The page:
The great "Contender" - Christian Bale cracks wise

Thu Nov 25, 2010 1:02am EST
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By Jenelle Riley

LOS ANGELES (Back Stage) - As Christian Bale reluctantly soaks in the acclaim for his role in the upcoming drama "The Fighter," one of the people he should thank is his daughter.

It was at an event for her school that Bale ran into Mark Wahlberg, whose daughter is a fellow student. Wahlberg had spent years developing his true-story movie about boxer "Irish" Micky Ward and his offbeat, often overbearing family. Wahlberg knew he needed the perfect actor to portray Ward's half-brother and trainer, Dickie Eklund, a once-great pugilist who had lost his career to a crippling addiction to crack. "The first time I saw Christian," Wahlberg recalls of their chance encounter, "I was like, 'Holy f---! I've figured it out.'"

Before long, Wahlberg and Bale were spending time in Lowell, Mass., where Ward and Eklund still live, getting to know the brothers and their family. Wahlberg and Bale also had to choose a director, and it was Bale who first suggested David O. Russell, with whom Wahlberg had previously worked on "Three Kings" and "I Heart Huckabees."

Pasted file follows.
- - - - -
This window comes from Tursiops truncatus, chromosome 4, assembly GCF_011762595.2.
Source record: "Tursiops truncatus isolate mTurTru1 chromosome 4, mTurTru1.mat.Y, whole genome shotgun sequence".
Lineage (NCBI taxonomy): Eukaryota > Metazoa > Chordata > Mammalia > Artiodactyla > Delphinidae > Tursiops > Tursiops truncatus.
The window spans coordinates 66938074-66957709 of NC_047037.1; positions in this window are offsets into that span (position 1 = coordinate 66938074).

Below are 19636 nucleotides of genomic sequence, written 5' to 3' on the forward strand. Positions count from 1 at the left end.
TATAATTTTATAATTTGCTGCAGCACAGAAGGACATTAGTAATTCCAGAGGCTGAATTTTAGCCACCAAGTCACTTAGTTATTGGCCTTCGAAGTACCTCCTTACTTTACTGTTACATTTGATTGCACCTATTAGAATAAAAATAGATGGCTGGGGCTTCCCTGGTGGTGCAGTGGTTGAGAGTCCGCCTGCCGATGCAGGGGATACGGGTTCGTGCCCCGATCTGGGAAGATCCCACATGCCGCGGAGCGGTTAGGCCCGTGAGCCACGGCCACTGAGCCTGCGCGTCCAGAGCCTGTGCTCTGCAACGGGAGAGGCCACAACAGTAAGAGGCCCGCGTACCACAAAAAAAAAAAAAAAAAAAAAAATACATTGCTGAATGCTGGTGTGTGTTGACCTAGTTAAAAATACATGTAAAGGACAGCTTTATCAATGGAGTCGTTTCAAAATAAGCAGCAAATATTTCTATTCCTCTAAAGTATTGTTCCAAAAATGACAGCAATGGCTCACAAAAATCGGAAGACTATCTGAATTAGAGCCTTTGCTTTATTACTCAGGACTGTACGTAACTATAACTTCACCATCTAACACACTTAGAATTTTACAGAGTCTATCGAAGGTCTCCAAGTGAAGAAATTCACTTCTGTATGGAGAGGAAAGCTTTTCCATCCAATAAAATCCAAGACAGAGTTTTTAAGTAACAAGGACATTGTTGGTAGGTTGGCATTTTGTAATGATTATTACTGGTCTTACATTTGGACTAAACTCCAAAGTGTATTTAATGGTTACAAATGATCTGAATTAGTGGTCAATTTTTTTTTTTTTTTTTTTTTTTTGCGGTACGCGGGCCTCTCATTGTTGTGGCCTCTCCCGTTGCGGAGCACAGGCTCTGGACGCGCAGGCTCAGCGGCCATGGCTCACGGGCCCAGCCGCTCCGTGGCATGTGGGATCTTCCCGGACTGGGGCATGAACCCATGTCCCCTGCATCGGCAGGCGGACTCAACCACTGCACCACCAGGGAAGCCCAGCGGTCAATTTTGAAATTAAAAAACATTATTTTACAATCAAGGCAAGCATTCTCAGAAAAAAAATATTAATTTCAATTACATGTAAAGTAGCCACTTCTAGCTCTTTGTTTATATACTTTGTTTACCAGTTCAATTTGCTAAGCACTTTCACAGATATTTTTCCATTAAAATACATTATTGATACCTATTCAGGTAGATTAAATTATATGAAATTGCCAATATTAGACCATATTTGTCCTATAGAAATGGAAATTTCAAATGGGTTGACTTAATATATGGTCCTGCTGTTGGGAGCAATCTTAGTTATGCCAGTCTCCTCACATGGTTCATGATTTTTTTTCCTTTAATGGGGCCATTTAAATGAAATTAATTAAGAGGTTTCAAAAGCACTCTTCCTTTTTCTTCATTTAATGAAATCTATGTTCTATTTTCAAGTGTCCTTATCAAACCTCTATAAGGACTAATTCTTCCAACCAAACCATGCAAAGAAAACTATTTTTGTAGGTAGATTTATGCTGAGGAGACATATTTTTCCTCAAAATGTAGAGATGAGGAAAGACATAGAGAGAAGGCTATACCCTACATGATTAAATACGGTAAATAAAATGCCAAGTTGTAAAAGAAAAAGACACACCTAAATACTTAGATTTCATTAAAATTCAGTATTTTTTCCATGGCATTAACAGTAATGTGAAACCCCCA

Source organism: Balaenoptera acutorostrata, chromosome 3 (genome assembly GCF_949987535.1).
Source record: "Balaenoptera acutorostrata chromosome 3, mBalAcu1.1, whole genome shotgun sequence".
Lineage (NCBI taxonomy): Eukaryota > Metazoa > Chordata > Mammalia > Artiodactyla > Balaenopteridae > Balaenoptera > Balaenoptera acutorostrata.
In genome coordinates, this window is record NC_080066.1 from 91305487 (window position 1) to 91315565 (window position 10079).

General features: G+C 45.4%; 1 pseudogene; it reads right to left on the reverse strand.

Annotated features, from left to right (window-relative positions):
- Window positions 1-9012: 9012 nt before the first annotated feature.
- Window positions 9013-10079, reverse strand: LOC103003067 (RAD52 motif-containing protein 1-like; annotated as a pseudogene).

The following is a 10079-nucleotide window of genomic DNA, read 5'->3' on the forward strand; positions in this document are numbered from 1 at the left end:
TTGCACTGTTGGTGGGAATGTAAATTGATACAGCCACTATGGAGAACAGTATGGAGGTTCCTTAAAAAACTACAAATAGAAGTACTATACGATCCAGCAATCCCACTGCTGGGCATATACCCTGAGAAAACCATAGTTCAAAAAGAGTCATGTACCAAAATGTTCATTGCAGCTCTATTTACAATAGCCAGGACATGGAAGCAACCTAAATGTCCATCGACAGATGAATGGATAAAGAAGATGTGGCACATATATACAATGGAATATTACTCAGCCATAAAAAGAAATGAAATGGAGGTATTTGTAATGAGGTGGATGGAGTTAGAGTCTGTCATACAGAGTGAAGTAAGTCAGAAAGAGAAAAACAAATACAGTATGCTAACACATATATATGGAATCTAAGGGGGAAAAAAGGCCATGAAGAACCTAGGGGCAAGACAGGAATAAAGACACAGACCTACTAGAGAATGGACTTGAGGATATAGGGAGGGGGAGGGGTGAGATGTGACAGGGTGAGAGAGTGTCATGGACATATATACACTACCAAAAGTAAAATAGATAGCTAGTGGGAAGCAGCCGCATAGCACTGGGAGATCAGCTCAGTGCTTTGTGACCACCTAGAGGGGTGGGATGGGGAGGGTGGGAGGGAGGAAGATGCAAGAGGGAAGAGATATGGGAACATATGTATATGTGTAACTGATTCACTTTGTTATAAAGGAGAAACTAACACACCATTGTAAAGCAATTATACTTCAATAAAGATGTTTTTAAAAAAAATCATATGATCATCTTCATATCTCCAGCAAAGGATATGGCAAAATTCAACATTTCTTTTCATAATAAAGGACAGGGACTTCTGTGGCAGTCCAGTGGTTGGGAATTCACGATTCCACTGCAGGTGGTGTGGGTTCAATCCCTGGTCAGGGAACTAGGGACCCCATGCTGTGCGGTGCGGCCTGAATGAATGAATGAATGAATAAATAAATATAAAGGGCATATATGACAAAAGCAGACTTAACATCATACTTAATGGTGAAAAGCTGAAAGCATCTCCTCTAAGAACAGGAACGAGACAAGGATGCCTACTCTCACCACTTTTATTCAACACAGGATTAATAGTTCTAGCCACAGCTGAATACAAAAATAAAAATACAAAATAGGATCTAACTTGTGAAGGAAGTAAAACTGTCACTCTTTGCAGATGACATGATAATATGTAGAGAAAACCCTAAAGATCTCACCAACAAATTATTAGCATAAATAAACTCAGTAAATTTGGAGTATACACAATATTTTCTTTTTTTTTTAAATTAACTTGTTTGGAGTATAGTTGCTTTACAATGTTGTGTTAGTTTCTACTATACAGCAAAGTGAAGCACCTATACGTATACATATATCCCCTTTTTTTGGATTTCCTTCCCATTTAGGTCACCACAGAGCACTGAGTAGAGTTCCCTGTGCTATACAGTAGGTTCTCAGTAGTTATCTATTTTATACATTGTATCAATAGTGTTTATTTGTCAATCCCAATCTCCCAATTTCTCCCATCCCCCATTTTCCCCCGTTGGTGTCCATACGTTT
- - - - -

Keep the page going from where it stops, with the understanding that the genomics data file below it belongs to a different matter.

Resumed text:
Recalls Bale, "Mark said he didn't want me to feel he was just going with a buddy of his, but I said, 'No, let's give him a call.' So we sat down, and it was right."

While the script continued to develop, Ward and Eklund spent weeks in Los Angeles, staying in Wahlberg's guest house. "We would meet up every day," Bale reveals, "just to train and spar and hang out together."

The commitment paid off; in the film, opening December 10, Bale is almost unrecognizable as Eklund. The character's body ravaged by drugs, Bale is gaunt and pale, his teeth are fake, and his thinning hair reveals a sizable bald spot on the back of his head. But the performance transcends mere physical transformation, digging deeply into the soul of a man who lost his shot at glory. Hiding his whip-smart intelligence behind hollow eyes, Bale perfectly captures Eklund's jealousy, selfishness, and unwavering love for his brother -- sometimes in the same moment.

Bale is now back up to his normal weight, and sports a thick beard and long hair that remind you he once played Jesus in a 1999 TV movie. He hasn't cut his hair since filming wrapped on "The Fighter," saying he likes to grow it out between roles in case he needs a certain style for his next character.

In his early years, the Welsh-born actor seemed determined to avoid major Hollywood stardom by seeking out roles in small, quirky films such as "American Psycho" and "The Machinist." It only partially worked: At one time, he was the most downloaded celebrity on the Internet, a fact that seems to mortify him to this day. Then, just when people thought they had him pegged as the serious indie film guy, he signed on to play Batman in one of the biggest franchises in film history. After that, it became impossible to predict what Bale would do next: He could team with Werner Herzog for the small drama "Rescue Dawn," then turn around and take the lead in the action blockbuster "Terminator: Salvation."   Continued...

<p>Cast member Christian Bale is interviewed at the premiere of the movie "Public Enemies" at the Mann Village theatre in Westwood, California June 23, 2009. REUTERS/Mario Anzuoni</p>